The minister attributed this failure to ignorance from the parents and communities that their children are engaging in sex.

“The important thing is not to deny that sex happens, but to teach them about all the consequences. It is ignorance, not education that puts young people at risk,” he said.

Haufiku noted that learning about “our sexuality and maintaining sexual health are lifelong processes that begin at birth and continue throughout life and children should be educated about it a tender age”.

For some households, kids are not allowed to watch sexual contents on television, nor to talk openly about sexual relationships.

The minister cautioned that: “If parents do not talk to their children about sex, it becomes a challenge for them to find out the right information and will explore their sexuality which often leads to them becoming victims of teenage pregnancy.

“Whether we like to admit it or not, the reality is that young girls are becoming mothers and young boys taste fatherhood at a tender age nowadays. As the saying goes, ‘babies are having babies’ ”.

He stressed that reaching out to the affected adolescent girls and young women as well as young men remains a challenge in Namibia and across the region.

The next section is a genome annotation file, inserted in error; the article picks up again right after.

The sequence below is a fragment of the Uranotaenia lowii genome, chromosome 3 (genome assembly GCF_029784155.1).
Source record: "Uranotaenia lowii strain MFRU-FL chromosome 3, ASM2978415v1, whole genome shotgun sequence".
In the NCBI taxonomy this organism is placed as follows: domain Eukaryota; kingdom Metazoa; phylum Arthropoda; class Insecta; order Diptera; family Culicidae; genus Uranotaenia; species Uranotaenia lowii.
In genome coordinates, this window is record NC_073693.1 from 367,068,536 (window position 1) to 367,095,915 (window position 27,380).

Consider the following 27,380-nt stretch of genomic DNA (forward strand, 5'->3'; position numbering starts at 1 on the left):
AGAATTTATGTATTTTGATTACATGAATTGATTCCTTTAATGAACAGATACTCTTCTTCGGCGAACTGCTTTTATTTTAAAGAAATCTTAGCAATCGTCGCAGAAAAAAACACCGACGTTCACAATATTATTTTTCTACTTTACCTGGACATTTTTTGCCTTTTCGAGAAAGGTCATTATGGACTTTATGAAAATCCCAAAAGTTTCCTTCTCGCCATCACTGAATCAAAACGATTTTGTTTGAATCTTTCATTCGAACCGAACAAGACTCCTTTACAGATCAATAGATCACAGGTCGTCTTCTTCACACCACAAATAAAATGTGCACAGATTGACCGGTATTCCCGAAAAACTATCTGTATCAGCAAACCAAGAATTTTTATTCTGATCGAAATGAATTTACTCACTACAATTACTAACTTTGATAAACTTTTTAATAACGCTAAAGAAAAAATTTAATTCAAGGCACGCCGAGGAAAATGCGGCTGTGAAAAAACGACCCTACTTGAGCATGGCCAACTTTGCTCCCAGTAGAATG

But it is important for countries to address the health needs of adolescent girls and women collectively in order to break the propagation cycle of the virus, he said.

Also addressing the delegates during the seminar, United States Ambassador to Namibia, Thomas Daughton, said there is a need to find ways to reach adolescent girls and young women with evidence-based prevention programmes.

“We need to ensure that young girls remain HIV-negative through a holistic approach that includes helping them stay in school, educating them on the risks of HIV and how it is transmitted, and ultimately, empowering young women to make safe choices.

“For those who become infected with HIV, we need to have programmes that can help identify them earlier on by providing optimised testing and treatment services that are accessible, safe and acceptable to them,” the diplomat said.

Daughton said adolescents and young women have to be at the centre of any HIV prevention programme.

“Addressing them is an essential component for achieving HIV epidemic control and sustainably maintaining the gains that we have worked so hard to achieve.  This includes integrating services in the context of girls’ sexual and reproductive health and rights.

“We have strong evidence and supportive data, and we need to ensure that we are able to reach adolescent girls and young women.  The time to act is now,” he said.

He said communities and governments must understand the factors that increase young people’s vulnerability to HIV. “They must support young people with public information campaigns, both in and out of schools, to raise awareness and combat stigma. They must provide legal protection for women, people living with HIV/AIDS and children orphaned by AIDS,” he said.

 

February 2017